2: Map Your Emotions
Wagering is intense. The nature of it makes it easy for emotions to come out and affect your decisions. Whether you’re turning a model on to run live for the first time, dealing with a big win or loss, or spending a long time developing a model only to have your back-testing show poor results, emotions will come up.
Even with all these opportunities in wagering for your emotions to get out of control, they don’t have to cause poor decisions. In this series of articles, I’ll be providing you with perspective and tools that can help you to deal with your emotions in the right way. To begin, I want you to do something I call “mapping your emotions.”
This may sound like a strange idea, but it’s a very practical step that has been instrumental for my clients over the years. Some were even able to make solid improvements right away after just this first step. But before I get into the specific instructions for how to map your emotions, I want to give you one more bit of context to emphasize why this is so important.
In the previous article I talked about how emotions can override your ability to think and make decisions, leading to errors that not only cost you money but also decrease your enjoyment from punting.
The graphic below gives you a visual of what this looks like. It’s called the Yerkes-Dodson Law (I also like to call it the Performance/Stress curve) and it's been around for over 100 years.
What you see here is the relationship between performance and stress, or performance and emotion.
As the graphic depicts, your performance is equally bad when your emotions are either too high or too low. When your energy or emotions are really low, you feel tired or burned out, and you procrastinate, get easily distracted and bored. You're on the left side of this curve and your performance is poor because you don’t have enough energy or emotion to fuel you to be at your best. In my experience, most discipline issues come from lacking energy and being on this side of the curve. To perform better, you need more energy to power your mind.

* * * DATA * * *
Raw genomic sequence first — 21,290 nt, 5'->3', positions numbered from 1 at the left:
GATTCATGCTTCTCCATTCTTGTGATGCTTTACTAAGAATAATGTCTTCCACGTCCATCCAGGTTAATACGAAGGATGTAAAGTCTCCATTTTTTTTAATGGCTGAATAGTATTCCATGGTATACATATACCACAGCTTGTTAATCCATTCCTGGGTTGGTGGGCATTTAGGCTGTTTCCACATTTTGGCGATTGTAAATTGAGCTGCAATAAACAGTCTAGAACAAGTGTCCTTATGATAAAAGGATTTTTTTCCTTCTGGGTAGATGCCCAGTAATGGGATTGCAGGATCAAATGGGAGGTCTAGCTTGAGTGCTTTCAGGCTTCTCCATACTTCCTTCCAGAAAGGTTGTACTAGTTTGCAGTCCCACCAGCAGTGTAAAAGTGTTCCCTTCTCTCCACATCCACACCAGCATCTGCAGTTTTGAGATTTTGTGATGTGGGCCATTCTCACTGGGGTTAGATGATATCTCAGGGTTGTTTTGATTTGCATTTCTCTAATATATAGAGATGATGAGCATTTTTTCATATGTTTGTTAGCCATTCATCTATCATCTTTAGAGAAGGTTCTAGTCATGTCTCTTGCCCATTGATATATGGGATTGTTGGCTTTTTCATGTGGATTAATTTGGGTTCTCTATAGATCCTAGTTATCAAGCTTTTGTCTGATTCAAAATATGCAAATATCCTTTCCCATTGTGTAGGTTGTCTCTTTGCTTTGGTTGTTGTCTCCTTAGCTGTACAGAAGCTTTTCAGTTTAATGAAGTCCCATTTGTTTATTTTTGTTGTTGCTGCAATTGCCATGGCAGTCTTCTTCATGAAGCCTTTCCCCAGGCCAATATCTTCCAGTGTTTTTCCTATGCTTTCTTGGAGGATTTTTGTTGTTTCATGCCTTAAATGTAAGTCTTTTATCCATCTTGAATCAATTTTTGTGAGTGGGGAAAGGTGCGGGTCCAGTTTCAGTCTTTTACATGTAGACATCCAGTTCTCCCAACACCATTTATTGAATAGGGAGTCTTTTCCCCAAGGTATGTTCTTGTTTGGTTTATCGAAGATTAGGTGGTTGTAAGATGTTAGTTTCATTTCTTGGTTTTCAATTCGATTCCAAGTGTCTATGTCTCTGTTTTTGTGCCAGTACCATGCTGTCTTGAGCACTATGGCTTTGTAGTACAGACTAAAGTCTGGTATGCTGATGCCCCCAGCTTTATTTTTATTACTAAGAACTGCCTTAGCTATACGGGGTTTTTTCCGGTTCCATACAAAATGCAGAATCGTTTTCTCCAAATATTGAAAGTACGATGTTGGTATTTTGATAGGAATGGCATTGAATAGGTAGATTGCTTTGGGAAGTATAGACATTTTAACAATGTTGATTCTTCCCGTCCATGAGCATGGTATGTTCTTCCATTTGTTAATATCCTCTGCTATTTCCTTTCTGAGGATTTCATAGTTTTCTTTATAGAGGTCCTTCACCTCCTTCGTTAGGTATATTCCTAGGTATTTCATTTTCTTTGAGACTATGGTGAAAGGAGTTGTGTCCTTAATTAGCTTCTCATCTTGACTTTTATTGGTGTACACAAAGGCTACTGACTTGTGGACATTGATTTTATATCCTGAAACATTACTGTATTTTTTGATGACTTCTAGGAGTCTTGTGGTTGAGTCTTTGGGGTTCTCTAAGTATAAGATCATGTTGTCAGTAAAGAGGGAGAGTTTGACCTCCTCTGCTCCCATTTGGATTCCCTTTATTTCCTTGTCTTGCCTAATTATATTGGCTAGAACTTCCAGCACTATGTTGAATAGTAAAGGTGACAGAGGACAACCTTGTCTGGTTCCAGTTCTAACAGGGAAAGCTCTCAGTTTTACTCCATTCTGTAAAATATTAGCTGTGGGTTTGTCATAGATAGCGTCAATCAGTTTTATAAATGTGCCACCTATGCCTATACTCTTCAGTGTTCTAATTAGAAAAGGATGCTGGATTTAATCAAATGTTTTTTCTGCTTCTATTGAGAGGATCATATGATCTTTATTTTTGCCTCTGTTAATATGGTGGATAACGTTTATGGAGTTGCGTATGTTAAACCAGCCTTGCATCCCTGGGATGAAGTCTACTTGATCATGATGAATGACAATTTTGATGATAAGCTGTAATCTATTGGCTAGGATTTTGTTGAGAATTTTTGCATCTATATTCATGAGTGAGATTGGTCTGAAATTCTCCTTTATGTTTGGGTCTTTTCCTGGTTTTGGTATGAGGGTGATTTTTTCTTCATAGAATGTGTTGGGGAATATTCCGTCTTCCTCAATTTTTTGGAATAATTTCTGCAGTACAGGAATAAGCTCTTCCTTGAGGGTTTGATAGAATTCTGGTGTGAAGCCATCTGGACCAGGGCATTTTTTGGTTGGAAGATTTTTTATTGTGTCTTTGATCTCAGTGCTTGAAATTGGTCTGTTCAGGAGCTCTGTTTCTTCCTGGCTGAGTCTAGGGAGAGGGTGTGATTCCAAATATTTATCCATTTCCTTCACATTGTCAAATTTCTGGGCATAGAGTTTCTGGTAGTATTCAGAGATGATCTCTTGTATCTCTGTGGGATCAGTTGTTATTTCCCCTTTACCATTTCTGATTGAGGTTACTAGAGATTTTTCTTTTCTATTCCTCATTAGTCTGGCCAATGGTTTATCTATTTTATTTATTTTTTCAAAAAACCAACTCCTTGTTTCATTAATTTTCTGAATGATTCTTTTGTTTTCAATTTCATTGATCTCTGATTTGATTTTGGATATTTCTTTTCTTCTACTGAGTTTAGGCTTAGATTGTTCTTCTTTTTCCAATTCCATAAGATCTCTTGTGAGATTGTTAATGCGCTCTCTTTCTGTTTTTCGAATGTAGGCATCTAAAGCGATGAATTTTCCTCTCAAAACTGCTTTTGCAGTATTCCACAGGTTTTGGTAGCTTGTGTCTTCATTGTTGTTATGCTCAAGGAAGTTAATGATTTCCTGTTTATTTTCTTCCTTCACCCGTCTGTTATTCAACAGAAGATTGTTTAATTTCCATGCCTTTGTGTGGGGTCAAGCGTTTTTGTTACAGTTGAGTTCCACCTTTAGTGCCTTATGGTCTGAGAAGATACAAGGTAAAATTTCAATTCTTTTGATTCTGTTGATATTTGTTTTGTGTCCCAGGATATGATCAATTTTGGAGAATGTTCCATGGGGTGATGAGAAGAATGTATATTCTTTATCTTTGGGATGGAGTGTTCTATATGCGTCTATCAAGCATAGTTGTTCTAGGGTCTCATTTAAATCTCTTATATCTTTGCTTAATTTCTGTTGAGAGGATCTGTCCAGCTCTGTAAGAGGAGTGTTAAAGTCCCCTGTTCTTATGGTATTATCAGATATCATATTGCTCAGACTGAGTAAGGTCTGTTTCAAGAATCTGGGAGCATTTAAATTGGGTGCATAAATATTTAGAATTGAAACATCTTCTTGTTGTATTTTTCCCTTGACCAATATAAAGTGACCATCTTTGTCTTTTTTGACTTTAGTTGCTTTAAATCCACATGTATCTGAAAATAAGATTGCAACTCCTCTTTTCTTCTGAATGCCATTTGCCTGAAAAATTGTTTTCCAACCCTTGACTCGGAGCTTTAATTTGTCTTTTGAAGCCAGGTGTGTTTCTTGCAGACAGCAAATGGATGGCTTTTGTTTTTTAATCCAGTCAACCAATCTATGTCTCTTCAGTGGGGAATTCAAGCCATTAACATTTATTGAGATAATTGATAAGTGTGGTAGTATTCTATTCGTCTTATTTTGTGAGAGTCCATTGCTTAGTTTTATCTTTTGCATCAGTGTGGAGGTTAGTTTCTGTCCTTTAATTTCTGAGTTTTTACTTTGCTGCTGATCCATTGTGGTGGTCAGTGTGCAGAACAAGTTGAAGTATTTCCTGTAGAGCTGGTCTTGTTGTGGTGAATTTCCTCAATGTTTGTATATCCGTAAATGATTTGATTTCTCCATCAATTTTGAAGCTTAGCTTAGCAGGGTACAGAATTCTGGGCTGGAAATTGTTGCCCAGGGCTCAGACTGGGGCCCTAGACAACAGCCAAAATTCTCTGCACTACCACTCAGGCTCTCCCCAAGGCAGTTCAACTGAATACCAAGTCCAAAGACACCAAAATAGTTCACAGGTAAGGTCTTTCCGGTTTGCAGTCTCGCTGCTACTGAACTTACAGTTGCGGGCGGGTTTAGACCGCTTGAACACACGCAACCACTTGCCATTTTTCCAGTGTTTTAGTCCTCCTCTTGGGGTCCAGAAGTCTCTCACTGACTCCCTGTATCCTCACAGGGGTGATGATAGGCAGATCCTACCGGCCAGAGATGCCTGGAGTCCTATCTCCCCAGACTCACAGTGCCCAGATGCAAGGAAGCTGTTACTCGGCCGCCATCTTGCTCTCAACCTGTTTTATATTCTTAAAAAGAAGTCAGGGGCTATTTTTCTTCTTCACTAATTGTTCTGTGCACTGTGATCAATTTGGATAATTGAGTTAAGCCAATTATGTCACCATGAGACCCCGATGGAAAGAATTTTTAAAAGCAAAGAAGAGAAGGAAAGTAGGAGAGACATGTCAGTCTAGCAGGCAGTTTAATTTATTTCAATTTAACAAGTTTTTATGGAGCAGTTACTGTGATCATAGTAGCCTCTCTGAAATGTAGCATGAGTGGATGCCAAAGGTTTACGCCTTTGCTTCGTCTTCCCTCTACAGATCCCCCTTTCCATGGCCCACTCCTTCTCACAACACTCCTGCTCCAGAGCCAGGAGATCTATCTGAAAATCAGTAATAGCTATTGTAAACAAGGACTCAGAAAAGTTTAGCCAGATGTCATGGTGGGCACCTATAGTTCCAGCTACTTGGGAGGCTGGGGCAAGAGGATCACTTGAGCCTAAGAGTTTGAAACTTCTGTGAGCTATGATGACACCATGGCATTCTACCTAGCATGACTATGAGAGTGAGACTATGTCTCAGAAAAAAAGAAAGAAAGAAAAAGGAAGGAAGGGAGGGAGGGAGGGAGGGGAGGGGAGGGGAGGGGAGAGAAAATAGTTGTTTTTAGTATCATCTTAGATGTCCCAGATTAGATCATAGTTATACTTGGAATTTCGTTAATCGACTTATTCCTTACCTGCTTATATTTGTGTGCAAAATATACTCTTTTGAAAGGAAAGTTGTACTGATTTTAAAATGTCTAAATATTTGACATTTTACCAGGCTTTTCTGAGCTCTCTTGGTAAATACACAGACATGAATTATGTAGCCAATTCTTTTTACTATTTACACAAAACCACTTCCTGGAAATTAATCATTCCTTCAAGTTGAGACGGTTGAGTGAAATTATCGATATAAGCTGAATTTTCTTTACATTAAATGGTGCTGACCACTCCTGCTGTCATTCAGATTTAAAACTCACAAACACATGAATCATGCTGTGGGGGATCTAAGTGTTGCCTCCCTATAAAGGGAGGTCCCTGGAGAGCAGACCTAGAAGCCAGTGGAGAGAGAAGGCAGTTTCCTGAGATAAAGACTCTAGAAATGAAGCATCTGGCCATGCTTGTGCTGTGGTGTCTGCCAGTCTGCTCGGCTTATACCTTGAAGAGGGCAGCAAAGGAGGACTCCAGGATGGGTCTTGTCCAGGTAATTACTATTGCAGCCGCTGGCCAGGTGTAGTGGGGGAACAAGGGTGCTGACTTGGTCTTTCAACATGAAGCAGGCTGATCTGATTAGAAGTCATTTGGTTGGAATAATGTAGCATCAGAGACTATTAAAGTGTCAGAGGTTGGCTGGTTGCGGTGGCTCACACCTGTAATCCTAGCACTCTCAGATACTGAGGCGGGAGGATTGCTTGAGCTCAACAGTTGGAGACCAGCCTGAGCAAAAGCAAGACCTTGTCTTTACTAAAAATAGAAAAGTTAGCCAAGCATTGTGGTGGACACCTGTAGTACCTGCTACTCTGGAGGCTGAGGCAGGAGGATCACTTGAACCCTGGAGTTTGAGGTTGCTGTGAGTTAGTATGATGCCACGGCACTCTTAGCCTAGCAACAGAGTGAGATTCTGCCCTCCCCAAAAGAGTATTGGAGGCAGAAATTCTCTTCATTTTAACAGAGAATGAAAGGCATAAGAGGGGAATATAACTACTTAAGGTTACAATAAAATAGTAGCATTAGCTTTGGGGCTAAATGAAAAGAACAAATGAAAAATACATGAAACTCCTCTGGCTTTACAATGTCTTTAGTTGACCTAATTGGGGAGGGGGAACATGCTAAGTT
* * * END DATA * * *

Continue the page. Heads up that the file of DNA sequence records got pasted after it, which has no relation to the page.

On the other side of the curve, when emotions like anger, fear, greed, or confidence get too high, your mind progressively shuts down until you reach the point where your mind completely shuts off and you're in a blind rage, panic or euphoria.
Mapping your emotions is how you begin to prevent that scenario from happening. It gives you the awareness to see the early warning signs that intense fear, anger or overconfidence is coming, while you still have enough mental functioning to take action.
How to Map Your Emotions
Funny enough, your emotional reactions are very much like patterns in the betting market—with enough study and examination, you can turn something that happens again and again into an opportunity. That idea is obvious when it comes to developing your model, but you’re probably wondering how to do it for your emotions.
Many of you right now are blind to the patterns in your mental game, much like you were unable to spot patterns in the betting market when you first started punting. But the more you worked at it the better you became. The same is true with your emotions.
Start by focusing on the times when you already know that your emotions are more intense than ideal or when you’re making repetitive mistakes. At those times, examine and note what’s going on with your emotions, thoughts, actions, or changes in your decision-making, and what’s causing your emotions to be high. Here’s an example of what to write down (templates can be downloaded below):
Situation/mistake: Winning a lot, consistently for a few days/week.
Thoughts: Counting all the money I have made and thinking about spending it. I just need to collect the money each day. My mind focuses on staking and how can I get on more money as more money on each bet means more profits.
Emotions: Extreme overconfidence
Behaviors: Bragging to people about how much money I am making per month without explaining the losses I also take at times.
Changes to your decision-making: Projecting the profits into the future at these unrealistic levels.
Of course, you can also think back to previous situations or mistakes and write down as much as you can remember. It will take time, but eventually you will be able to recognize more and more of the signals and the payoff is huge.